Synthesis and Characterization of Aryl Phosphine Oxide Containing Thermoplastic Polyimides and Thermosetting Polyimides with Controlled Reactivity
Phosphorus containing monomers, bis(3-aminophenyl)methyl phosphine oxide (m-DAMPO) and bis(3-aminophenyl)phenyl phosphine oxide (m-DAPPO), were synthesized and incorporated into a thermoplastic poly(arylene ether imide) based upon 2,2'-bis[4-(3,4-dicarboxyphenoxy)phenyl]propane dianhydride and 1,3-phenylene diamine, in order to study their influence on flame resistance and other properties. DAMPO or DAPPO were quantitatively incorporated in concentrations of 25, 50, 75 and 100 mole percent, using the "one pot" ester-acid method. The number average molecular weights of the prepared materials were controlled to 20,000g/mol by off-setting the stoichiomety and endcapping with phthalic anhydride. This strategy enabled one to distinguish the effects of the phosphine oxide incoporation from the influence of molecular weight. The resulting copolymers demonstrated a significant increase in char yield as a function of the phosphine oxide content, thus suggesting improved fire resistance. Glass transition temperatures similar to the control were determined by DSC analysis. Analysis of the mechanical behavior of the DAMPO system at room temperature showed that tensile strength and elongation at failure values were comparable to the control system, while the DAPPO containing copolymers were surprisingly brittle.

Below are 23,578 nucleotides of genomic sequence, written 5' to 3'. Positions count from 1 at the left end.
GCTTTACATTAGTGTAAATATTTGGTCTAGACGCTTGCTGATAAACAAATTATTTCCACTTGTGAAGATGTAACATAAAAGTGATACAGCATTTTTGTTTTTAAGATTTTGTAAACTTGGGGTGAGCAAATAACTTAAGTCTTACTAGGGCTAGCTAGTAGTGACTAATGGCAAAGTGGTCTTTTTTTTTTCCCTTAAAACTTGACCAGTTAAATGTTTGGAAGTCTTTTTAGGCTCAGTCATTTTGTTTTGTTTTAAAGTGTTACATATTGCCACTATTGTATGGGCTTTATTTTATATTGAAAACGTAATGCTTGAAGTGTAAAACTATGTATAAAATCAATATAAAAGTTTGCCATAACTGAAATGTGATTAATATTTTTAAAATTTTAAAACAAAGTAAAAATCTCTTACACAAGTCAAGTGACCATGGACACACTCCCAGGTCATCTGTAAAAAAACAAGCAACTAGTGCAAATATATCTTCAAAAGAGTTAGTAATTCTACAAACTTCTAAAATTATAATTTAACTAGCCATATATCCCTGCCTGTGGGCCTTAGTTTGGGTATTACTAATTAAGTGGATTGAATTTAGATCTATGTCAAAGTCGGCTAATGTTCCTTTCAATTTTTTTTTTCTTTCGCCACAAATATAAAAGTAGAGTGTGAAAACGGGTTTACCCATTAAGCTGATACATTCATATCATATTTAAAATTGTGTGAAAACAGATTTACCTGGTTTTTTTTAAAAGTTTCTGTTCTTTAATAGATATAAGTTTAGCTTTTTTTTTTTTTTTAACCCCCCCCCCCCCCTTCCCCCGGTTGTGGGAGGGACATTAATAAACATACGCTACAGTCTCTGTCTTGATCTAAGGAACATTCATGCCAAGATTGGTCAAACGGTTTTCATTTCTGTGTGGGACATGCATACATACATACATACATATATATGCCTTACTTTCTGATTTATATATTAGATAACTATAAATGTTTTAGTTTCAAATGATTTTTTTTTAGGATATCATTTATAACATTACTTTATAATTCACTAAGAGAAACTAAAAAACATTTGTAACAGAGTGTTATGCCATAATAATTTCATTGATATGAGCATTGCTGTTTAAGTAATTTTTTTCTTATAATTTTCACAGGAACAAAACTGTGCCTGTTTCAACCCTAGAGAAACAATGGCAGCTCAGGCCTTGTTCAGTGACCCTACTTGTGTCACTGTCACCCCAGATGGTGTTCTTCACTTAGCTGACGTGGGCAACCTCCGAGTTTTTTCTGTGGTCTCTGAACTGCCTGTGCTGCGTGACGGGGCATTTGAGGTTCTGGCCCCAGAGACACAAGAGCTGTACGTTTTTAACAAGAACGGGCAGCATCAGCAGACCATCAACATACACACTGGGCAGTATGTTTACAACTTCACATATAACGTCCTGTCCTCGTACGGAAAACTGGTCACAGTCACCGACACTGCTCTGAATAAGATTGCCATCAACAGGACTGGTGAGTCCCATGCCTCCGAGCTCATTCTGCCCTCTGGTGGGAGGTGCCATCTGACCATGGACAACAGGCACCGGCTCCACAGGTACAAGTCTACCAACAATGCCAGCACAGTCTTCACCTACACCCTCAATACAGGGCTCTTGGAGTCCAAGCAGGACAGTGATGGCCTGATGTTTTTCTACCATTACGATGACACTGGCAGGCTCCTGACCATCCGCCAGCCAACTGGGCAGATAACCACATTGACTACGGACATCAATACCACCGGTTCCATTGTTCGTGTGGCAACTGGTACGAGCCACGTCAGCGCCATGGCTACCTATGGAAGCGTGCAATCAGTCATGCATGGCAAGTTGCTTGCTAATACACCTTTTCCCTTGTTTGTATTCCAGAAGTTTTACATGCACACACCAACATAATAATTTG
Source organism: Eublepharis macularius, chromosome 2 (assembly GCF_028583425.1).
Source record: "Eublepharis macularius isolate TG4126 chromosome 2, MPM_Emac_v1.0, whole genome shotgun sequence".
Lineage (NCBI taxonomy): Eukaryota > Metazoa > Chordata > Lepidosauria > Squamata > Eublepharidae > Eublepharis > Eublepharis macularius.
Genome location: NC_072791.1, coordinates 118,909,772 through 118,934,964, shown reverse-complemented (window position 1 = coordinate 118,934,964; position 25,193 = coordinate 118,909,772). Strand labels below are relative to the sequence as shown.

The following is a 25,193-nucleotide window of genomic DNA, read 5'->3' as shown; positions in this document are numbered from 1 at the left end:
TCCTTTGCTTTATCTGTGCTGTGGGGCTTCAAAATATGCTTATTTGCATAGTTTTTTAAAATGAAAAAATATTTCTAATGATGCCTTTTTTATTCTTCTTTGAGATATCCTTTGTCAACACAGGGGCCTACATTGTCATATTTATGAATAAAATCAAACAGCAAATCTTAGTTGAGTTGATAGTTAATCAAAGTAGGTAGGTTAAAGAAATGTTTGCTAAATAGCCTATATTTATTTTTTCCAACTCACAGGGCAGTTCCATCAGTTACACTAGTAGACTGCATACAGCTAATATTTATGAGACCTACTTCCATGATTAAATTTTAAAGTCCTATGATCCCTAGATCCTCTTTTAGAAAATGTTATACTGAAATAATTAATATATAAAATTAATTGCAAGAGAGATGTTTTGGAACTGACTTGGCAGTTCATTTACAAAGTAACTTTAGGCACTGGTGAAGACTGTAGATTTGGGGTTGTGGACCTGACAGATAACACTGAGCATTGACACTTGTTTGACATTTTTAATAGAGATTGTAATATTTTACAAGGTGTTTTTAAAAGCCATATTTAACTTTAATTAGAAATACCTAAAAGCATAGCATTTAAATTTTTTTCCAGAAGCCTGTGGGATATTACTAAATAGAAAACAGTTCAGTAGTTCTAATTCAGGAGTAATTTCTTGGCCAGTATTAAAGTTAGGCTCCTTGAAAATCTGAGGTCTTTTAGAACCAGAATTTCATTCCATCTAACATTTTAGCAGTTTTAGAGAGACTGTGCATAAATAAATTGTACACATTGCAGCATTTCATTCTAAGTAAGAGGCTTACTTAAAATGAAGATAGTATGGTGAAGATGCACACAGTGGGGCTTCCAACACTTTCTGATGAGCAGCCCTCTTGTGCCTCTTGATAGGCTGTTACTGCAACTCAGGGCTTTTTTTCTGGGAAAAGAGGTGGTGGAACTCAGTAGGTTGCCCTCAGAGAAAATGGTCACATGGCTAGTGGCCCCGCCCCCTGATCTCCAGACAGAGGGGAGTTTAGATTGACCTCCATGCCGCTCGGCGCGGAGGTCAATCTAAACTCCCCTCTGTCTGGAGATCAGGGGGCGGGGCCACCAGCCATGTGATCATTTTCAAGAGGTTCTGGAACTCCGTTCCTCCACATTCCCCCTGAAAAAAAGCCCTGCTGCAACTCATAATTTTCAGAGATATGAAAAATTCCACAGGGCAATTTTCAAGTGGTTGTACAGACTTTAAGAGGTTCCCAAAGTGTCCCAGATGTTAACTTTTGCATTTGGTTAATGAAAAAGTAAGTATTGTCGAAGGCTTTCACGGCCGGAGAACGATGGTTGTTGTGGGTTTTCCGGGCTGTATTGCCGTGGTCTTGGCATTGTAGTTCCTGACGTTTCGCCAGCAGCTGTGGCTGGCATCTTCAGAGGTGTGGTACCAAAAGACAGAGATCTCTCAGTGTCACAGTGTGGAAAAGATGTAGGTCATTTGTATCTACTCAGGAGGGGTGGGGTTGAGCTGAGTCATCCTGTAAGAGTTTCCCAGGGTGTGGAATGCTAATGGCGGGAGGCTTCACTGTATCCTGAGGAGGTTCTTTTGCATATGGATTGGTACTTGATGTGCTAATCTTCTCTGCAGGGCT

The influence of the reactive endgroup on the synthesis, cure behavior and network properties of thermosetting polyetherimides was investigated. Reactive phenylacetylene, acetylene and maleimide terminated poly(ether imide) oligomers were prepared and characterized. Optimal reaction conditions were established to produce fully endcapped oligomers with imidized structures and controlled molecular weight. The phenylacetylene endcapped system was synthesized by a conventional ester-acid method. The acetylene endcapped system was prepared via modified ester-acid method and the maleimide endcapped system was fabricated utilizing an amic-acid route. It was determined that phenylethynyl endcapped polymers could be thermally cured at high temperatures (350-380°C) providing good processibility. The networks exhibited thermal stability, chemical resistance and good adhesion strength, ideal as "primary" bonding adhesives. Acetylene and maleimide endcapped systems were prepared for application as "secondary" bonding materials, meaning that they are cured at a lower temperature than that of the Tg of the primary structure. Lap shear test results indicated good adhesion to titanium when cured at 250°C -280°C. The cured materials showed high glass transition temperatures and good thermal and thermo-oxidative stability as determined by DSC, TGA and DMA. Good chemical resistance was demonstrated via solvent extraction measurements.
The influence of molecular weight between crosslinks (Mc) on thermal and mechanical behavior was also investigated. Lower molecular weight oligomers exhibited lower Tg and cure temperatures, whereas the cured networks resulting from lower molecular weight oligomers afforded higher Tg and higher gel fractions, but reduced toughness.